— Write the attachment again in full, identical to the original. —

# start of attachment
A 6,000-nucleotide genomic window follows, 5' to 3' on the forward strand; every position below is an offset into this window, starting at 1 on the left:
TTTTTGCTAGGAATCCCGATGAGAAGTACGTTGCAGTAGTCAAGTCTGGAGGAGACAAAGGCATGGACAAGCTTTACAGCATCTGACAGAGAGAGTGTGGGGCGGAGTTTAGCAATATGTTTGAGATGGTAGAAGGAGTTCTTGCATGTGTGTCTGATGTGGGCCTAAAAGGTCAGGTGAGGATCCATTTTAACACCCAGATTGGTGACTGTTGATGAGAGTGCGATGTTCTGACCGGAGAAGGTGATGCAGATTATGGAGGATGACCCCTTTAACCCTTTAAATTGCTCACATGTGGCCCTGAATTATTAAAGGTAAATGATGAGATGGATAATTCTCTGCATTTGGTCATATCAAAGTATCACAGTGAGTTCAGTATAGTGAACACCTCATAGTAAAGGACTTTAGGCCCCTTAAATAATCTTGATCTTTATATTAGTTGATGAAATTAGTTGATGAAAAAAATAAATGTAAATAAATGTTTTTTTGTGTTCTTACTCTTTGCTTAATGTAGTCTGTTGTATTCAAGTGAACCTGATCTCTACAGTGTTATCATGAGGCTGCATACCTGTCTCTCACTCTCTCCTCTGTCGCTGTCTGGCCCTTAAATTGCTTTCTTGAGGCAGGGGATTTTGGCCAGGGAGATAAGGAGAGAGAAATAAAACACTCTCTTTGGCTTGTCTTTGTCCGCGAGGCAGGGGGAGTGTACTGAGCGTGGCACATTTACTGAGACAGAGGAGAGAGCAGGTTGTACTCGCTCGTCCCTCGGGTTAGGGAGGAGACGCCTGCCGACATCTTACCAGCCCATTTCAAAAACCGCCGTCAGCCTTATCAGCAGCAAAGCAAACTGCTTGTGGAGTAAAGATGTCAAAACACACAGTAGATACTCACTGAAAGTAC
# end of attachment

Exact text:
A 6,000-nucleotide genomic window follows, 5' to 3' on the forward strand; every position below is an offset into this window, starting at 1 on the left:
TTTTTGCTAGGAATCCCGATGAGAAGTACGTTGCAGTAGTCAAGTCTGGAGGAGACAAAGGCATGGACAAGCTTTACAGCATCTGACAGAGAGAGTGTGGGGCGGAGTTTAGCAATATGTTTGAGATGGTAGAAGGAGTTCTTGCATGTGTGTCTGATGTGGGCCTAAAAGGTCAGGTGAGGATCCATTTTAACACCCAGATTGGTGACTGTTGATGAGAGTGCGATGTTCTGACCGGAGAAGGTGATGCAGATTATGGAGGATGACCCCTTTAACCCTTTAAATTGCTCACATGTGGCCCTGAATTATTAAAGGTAAATGATGAGATGGATAATTCTCTGCATTTGGTCATATCAAAGTATCACAGTGAGTTCAGTATAGTGAACACCTCATAGTAAAGGACTTTAGGCCCCTTAAATAATCTTGATCTTTATATTAGTTGATGAAATTAGTTGATGAAAAAAATAAATGTAAATAAATGTTTTTTTGTGTTCTTACTCTTTGCTTAATGTAGTCTGTTGTATTCAAGTGAACCTGATCTCTACAGTGTTATCATGAGGCTGCATACCTGTCTCTCACTCTCTCCTCTGTCGCTGTCTGGCCCTTAAATTGCTTTCTTGAGGCAGGGGATTTTGGCCAGGGAGATAAGGAGAGAGAAATAAAACACTCTCTTTGGCTTGTCTTTGTCCGCGAGGCAGGGGGAGTGTACTGAGCGTGGCACATTTACTGAGACAGAGGAGAGAGCAGGTTGTACTCGCTCGTCCCTCGGGTTAGGGAGGAGACGCCTGCCGACATCTTACCAGCCCATTTCAAAAACCGCCGTCAGCCTTATCAGCAGCAAAGCAAACTGCTTGTGGAGTAAAGATGTCAAAACACACAGTAGATACTCACTGAAAGTAC